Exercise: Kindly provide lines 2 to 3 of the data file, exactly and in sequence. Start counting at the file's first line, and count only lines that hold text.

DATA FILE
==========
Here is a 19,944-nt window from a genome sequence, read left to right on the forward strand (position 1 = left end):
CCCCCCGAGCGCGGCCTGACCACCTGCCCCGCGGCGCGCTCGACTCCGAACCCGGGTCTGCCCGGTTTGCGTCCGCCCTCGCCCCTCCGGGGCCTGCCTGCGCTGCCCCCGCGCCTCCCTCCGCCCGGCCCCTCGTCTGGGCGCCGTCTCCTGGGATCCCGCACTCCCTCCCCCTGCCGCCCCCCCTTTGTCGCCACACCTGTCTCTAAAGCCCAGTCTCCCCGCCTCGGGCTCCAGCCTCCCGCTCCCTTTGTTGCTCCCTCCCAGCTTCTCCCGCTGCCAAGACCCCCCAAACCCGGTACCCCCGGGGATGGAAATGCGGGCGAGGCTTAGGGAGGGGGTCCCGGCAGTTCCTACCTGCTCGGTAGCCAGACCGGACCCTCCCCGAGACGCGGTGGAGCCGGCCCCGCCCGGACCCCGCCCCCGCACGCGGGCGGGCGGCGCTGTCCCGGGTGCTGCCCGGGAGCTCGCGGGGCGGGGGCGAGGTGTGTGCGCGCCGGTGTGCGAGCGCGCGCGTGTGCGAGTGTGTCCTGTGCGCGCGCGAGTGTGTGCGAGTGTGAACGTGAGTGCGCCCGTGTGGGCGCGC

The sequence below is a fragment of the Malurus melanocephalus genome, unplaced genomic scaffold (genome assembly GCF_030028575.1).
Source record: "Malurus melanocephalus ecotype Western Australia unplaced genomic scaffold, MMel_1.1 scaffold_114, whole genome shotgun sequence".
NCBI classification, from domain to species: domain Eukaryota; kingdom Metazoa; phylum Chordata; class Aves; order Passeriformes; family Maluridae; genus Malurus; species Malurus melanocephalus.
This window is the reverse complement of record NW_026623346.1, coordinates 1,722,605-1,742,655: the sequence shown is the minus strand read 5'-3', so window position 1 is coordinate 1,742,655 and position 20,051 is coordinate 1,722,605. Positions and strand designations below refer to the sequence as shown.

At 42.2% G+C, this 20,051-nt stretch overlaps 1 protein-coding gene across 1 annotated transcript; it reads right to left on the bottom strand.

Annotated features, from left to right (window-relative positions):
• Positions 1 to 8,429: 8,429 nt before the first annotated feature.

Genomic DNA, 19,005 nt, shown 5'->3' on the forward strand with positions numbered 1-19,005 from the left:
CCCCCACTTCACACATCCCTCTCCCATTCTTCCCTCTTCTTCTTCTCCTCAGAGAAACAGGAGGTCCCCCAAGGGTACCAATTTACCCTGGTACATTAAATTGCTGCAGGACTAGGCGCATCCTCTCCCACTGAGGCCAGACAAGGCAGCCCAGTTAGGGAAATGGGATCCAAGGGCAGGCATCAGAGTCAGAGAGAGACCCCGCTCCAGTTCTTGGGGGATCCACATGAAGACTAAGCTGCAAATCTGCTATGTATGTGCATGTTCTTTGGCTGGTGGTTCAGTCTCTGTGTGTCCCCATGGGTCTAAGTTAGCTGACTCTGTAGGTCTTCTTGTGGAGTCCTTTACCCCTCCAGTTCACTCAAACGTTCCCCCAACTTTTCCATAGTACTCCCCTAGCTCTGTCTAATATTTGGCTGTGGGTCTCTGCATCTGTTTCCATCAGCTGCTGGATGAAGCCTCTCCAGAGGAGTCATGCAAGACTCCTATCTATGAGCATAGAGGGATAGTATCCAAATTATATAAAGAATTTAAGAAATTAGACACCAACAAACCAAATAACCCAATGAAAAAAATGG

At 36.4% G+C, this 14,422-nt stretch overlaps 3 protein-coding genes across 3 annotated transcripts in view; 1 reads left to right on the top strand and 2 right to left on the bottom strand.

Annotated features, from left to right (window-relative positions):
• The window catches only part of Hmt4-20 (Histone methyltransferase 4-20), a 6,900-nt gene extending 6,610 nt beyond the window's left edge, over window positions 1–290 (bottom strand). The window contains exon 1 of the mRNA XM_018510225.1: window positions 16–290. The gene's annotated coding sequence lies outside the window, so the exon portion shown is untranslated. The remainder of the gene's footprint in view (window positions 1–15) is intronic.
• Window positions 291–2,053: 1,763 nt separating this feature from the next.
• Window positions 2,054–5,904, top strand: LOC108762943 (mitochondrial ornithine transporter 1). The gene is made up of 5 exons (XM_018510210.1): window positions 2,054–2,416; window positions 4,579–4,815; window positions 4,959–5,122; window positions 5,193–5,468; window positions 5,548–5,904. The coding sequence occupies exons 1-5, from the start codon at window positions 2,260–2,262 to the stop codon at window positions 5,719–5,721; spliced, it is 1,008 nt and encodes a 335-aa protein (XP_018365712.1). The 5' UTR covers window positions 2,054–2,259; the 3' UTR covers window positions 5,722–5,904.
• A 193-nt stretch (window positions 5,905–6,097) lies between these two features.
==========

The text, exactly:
CCCCCCGAGCGCGGCCTGACCACCTGCCCCGCGGCGCGCTCGACTCCGAACCCGGGTCTGCCCGGTTTGCGTCCGCCCTCGCCCCTCCGGGGCCTGCCTGCGCTGCCCCCGCGCCTCCCTCCGCCCGGCCCCTCGTCTGGGCGCCGTCTCCTGGGATCCCGCACTCCCTCCCCCTGCCGCCCCCCCTTTGTCGCCACACCTGTCTCTAAAGCCCAGTCTCCCCGCCTCGGGCTCCAGCCTCCCGCTCCCTTTGTTGCTCCCTCCCAGCTTCTCCCGCTGCCAAGACCCCCCAAACCCGGTACCCCCGGGGATGGAAATGCGGGCGAGGCTTAGGGAGGGGGTCCCGGCAGTTCCTACCTGCTCGGTAGCCAGACCGGACCCTCCCCGAGACGCGGTGGAGCCGGCCCCGCCCGGACCCCGCCCCCGCACGCGGGCGGGCGGCGCTGTCCCGGGTGCTGCCCGGGAGCTCGCGGGGCGGGGGCGAGGTGTGTGCGCGCCGGTGTGCGAGCGCGCGCGTGTGCGAGTGTGTCCTGTGCGCGCGCGAGTGTGTGCGAGTGTGAACGTGAGTGCGCCCGTGTGGGCGCGC

The sequence below is a fragment of the Malurus melanocephalus genome, unplaced genomic scaffold (genome assembly GCF_030028575.1).